Two bowl barrows south of Foxholes Brow


Heritage Category: Scheduled Monument

List Entry Number: 1008891

Date first listed: 01-Nov-1963

Date of most recent amendment: 04-Jan-1993


Ordnance survey map of Two bowl barrows south of Foxholes Brow
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The building or site itself may lie within the boundary of more than one authority.

County: East Sussex

District: Eastbourne (District Authority)

National Park: SOUTH DOWNS

National Grid Reference: TQ 58213 00031


Legacy Record - This information may be included in the List Entry Details.

Reasons for Designation

Bowl barrows, the most numerous form of round barrow, are funerary monuments dating from the Late Neolithic period to the Late Bronze Age, with most examples belonging to the period 2400-1500 BC. They were constructed as earthen or rubble mounds, sometimes ditched, which covered single or multiple burials. They occur either in isolation or grouped as cemeteries and often acted as a focus for burials in later periods. Often superficially similar, although differing widely in size, they exhibit regional variations in form and a diversity of burial practices. There are over 10,000 surviving bowl barrows recorded nationally (many more have already been destroyed), occurring across most of lowland Britain. Often occupying prominent locations, they are a major historic element in the modern landscape and their considerable variation of form and longevity as a monument type provide important information on the diversity of beliefs and social organisations amongst early prehistoric communities. They are particularly representative of their period and a substantial proportion of surviving examples are considered worthy of protection.

Despite evidence of partial excavation, the two bowl barrows south of Foxholes Brow survive comparatively well and contain archaeological remains and environmental evidence relating to the monument and the landscape in which it was constructed. They form part of an extensive and widespread group of barrows surviving in the area and, as such, contribute to a detailed picture of settlement and land use during the Bronze Age period.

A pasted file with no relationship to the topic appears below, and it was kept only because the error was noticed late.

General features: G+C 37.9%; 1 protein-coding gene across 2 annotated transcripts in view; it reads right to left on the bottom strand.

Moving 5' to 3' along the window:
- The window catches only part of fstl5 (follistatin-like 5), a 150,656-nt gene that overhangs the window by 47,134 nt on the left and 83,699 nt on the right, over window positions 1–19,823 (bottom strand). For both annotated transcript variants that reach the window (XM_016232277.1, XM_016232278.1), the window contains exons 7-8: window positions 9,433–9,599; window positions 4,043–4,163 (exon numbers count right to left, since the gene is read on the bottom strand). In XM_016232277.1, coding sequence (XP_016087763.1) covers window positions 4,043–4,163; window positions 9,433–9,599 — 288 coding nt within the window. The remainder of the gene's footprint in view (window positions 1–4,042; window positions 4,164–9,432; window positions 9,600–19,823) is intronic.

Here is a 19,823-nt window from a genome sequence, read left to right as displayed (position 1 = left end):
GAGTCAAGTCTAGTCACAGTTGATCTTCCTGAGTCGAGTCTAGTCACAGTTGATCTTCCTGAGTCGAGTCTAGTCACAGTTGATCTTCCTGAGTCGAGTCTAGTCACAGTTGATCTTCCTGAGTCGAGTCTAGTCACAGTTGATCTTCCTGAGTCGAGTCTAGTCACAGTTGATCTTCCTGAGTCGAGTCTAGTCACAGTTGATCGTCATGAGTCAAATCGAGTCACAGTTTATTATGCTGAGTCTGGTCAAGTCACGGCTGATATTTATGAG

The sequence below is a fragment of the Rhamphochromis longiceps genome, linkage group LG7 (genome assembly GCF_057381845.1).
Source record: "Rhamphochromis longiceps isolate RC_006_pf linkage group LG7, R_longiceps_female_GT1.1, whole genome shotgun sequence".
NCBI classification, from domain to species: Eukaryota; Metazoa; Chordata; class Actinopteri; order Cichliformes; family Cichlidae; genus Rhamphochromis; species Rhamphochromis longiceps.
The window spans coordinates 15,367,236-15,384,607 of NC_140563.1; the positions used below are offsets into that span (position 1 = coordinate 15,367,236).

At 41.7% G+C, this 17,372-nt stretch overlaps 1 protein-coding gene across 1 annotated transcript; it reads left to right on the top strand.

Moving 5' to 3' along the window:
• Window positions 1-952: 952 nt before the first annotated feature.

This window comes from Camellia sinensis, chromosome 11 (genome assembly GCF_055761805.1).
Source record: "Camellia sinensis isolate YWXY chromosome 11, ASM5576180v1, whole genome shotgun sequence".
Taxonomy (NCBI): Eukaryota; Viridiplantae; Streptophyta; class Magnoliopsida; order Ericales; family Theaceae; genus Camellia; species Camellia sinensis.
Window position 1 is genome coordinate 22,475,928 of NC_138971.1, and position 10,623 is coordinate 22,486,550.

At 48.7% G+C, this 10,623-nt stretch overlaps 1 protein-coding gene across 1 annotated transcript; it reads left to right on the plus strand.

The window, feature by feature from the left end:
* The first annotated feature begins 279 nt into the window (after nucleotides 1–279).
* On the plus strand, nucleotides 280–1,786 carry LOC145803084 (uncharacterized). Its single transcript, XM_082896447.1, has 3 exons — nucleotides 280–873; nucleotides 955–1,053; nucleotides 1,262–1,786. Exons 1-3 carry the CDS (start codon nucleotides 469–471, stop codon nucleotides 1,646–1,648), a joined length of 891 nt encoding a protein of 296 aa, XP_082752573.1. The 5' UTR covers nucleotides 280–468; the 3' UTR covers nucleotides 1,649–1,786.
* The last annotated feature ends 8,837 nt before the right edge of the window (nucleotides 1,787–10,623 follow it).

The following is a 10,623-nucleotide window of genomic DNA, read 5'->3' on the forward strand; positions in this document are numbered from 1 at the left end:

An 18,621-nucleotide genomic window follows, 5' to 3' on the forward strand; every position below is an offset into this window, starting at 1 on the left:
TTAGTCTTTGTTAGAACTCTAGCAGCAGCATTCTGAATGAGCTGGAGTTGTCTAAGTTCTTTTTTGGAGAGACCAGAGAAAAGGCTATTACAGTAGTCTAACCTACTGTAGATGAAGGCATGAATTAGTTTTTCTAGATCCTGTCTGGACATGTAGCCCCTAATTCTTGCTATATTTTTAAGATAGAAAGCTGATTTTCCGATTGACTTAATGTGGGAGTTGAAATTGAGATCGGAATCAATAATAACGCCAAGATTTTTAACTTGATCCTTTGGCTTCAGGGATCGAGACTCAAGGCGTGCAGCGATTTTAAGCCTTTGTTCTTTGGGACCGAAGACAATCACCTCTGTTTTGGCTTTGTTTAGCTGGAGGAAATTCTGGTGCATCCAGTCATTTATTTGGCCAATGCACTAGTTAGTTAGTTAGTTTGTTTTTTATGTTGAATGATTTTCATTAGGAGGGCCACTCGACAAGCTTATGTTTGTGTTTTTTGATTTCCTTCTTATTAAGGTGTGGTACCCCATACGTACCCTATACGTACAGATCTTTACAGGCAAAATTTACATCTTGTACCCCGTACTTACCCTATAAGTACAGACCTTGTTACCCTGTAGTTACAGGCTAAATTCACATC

Legacy Record - This information may be included in the List Entry Details.


The monument includes two bowl barrows aligned north-south and situated on the crest of a ridge of chalk downland. The northern of the two barrows has a mound 12m in diameter and 0.5m high with a central hollow suggesting that the barrow was once partially excavated. Surrounding the mound is a ditch from which material was quarried during the construction of the monument. Having become infilled over the years this is no longer visible from ground level but survives as a buried feature c.2.5m wide. Some 5m to the south is the second barrow which has a mound 14m in diameter and 0.7m high. A slight central hollow suggests that this barrow too was once partially excavated. The surrounding quarry ditch has become infilled but survives as a buried feature c.2.5m wide.

MAP EXTRACT The site of the monument is shown on the attached map extract. It includes a 2 metre boundary around the archaeological features, considered to be essential for the monument's support and preservation.


The contents of this record have been generated from a legacy data system.

Legacy System number: 20141

Legacy System: RSM


Books and journals
Grinsell, L V, 'Sussex Archaeological Collections' in Sussex Barrows, , Vol. 75, (1934), 274
Ordnance Survey, TQ 50 SE 27, (1969)

End of official listing